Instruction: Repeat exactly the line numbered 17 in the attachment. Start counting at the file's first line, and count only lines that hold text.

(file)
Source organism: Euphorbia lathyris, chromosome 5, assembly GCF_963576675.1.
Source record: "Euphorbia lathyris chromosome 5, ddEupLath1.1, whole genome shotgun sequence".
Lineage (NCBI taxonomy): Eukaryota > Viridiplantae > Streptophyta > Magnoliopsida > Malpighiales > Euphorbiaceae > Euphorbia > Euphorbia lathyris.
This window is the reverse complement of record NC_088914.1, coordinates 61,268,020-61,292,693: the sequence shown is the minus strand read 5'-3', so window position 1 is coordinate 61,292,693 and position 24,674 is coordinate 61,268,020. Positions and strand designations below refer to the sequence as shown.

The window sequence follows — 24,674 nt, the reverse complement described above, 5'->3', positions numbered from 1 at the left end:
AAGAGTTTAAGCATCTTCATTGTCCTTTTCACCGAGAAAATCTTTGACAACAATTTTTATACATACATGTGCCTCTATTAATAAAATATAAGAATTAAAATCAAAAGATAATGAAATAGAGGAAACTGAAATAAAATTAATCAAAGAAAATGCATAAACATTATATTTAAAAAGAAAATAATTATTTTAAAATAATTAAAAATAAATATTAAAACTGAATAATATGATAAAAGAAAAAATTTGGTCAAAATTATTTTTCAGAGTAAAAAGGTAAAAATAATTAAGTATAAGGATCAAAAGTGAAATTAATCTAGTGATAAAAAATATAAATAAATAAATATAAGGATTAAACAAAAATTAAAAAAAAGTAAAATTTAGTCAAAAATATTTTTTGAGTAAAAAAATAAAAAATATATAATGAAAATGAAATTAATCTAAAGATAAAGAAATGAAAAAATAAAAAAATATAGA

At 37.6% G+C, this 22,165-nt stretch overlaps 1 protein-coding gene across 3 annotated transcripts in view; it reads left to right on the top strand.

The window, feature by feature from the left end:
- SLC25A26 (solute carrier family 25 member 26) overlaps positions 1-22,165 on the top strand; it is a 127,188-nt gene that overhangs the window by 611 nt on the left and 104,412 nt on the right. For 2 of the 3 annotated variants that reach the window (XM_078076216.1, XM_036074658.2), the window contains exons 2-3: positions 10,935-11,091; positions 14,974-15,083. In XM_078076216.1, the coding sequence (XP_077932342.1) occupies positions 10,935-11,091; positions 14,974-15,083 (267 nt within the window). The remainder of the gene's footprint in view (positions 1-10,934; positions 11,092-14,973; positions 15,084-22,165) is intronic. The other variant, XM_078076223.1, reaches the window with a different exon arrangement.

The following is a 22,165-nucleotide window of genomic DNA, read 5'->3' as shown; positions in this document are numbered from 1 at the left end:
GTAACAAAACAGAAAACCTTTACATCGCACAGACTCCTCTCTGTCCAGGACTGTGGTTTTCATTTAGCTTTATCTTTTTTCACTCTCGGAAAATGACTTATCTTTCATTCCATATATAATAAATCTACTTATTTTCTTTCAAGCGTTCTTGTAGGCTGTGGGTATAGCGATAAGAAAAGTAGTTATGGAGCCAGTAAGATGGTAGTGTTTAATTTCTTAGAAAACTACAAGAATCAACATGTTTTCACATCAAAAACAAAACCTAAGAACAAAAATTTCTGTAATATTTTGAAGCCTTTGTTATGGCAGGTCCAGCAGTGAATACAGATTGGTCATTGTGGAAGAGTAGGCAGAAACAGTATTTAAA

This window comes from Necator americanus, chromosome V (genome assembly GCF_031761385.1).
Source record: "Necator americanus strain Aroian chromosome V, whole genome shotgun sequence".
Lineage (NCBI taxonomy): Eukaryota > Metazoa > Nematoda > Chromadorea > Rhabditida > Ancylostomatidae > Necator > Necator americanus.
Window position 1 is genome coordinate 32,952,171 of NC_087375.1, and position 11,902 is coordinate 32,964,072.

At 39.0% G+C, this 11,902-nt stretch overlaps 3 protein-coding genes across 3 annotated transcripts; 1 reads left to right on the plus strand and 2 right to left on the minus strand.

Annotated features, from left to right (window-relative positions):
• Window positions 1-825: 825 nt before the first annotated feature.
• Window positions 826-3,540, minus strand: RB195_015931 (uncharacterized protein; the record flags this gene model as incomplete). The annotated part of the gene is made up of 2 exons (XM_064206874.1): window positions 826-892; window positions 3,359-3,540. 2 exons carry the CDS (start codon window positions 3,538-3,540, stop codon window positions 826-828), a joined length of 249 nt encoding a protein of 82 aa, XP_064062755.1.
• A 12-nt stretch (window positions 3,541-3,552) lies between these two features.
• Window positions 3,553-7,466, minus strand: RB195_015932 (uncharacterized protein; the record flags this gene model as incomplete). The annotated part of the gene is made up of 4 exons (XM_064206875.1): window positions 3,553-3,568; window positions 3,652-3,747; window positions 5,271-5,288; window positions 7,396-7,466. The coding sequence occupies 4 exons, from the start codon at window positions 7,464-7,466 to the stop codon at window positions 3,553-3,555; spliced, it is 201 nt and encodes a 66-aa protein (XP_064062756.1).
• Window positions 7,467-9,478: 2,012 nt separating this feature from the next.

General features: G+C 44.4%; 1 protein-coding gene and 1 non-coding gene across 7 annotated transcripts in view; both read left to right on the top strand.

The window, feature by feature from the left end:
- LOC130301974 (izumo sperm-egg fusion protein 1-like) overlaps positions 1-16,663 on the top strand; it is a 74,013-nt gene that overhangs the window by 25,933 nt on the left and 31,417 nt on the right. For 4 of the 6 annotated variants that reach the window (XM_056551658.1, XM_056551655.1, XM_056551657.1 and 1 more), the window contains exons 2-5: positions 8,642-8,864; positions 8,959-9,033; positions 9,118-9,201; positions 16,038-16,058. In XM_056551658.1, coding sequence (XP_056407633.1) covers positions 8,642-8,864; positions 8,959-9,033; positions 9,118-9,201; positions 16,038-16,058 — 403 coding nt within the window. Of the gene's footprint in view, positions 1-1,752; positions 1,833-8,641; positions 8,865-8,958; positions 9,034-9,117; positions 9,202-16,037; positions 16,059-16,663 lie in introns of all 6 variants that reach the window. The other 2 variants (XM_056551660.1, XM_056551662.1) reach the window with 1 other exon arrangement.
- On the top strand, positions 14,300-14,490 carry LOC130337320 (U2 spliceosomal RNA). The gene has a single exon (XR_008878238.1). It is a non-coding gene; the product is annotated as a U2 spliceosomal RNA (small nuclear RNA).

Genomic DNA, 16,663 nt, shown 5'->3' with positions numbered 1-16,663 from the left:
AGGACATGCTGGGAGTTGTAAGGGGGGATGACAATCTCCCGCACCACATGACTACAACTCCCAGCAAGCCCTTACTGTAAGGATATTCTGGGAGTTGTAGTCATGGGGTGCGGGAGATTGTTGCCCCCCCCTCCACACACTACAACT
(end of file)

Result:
Annotated features, from left to right (window-relative positions):